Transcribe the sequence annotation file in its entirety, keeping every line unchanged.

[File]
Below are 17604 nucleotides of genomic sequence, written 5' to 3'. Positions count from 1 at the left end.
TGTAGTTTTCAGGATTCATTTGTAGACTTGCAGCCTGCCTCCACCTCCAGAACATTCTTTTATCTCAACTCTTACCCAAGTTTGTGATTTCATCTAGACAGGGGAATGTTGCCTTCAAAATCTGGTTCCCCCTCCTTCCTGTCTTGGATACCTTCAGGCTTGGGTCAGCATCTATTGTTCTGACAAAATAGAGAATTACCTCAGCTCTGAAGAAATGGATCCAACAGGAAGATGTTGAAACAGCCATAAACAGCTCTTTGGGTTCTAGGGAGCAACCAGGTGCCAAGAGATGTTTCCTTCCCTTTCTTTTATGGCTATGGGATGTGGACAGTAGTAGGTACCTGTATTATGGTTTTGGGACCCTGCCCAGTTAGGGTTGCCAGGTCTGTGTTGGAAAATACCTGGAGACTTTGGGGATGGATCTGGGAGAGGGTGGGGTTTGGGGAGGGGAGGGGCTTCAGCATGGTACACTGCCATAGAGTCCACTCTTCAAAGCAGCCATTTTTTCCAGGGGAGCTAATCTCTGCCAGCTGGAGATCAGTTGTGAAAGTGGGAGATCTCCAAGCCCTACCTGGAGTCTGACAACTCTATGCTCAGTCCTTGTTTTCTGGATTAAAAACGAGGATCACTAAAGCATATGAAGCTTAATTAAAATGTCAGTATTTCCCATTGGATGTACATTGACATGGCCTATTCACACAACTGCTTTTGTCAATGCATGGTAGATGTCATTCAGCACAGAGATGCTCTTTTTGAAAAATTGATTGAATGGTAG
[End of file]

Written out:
Below are 17604 nucleotides of genomic sequence, written 5' to 3'. Positions count from 1 at the left end.
TGTAGTTTTCAGGATTCATTTGTAGACTTGCAGCCTGCCTCCACCTCCAGAACATTCTTTTATCTCAACTCTTACCCAAGTTTGTGATTTCATCTAGACAGGGGAATGTTGCCTTCAAAATCTGGTTCCCCCTCCTTCCTGTCTTGGATACCTTCAGGCTTGGGTCAGCATCTATTGTTCTGACAAAATAGAGAATTACCTCAGCTCTGAAGAAATGGATCCAACAGGAAGATGTTGAAACAGCCATAAACAGCTCTTTGGGTTCTAGGGAGCAACCAGGTGCCAAGAGATGTTTCCTTCCCTTTCTTTTATGGCTATGGGATGTGGACAGTAGTAGGTACCTGTATTATGGTTTTGGGACCCTGCCCAGTTAGGGTTGCCAGGTCTGTGTTGGAAAATACCTGGAGACTTTGGGGATGGATCTGGGAGAGGGTGGGGTTTGGGGAGGGGAGGGGCTTCAGCATGGTACACTGCCATAGAGTCCACTCTTCAAAGCAGCCATTTTTTCCAGGGGAGCTAATCTCTGCCAGCTGGAGATCAGTTGTGAAAGTGGGAGATCTCCAAGCCCTACCTGGAGTCTGACAACTCTATGCTCAGTCCTTGTTTTCTGGATTAAAAACGAGGATCACTAAAGCATATGAAGCTTAATTAAAATGTCAGTATTTCCCATTGGATGTACATTGACATGGCCTATTCACACAACTGCTTTTGTCAATGCATGGTAGATGTCATTCAGCACAGAGATGCTCTTTTTGAAAAATTGATTGAATGGTAG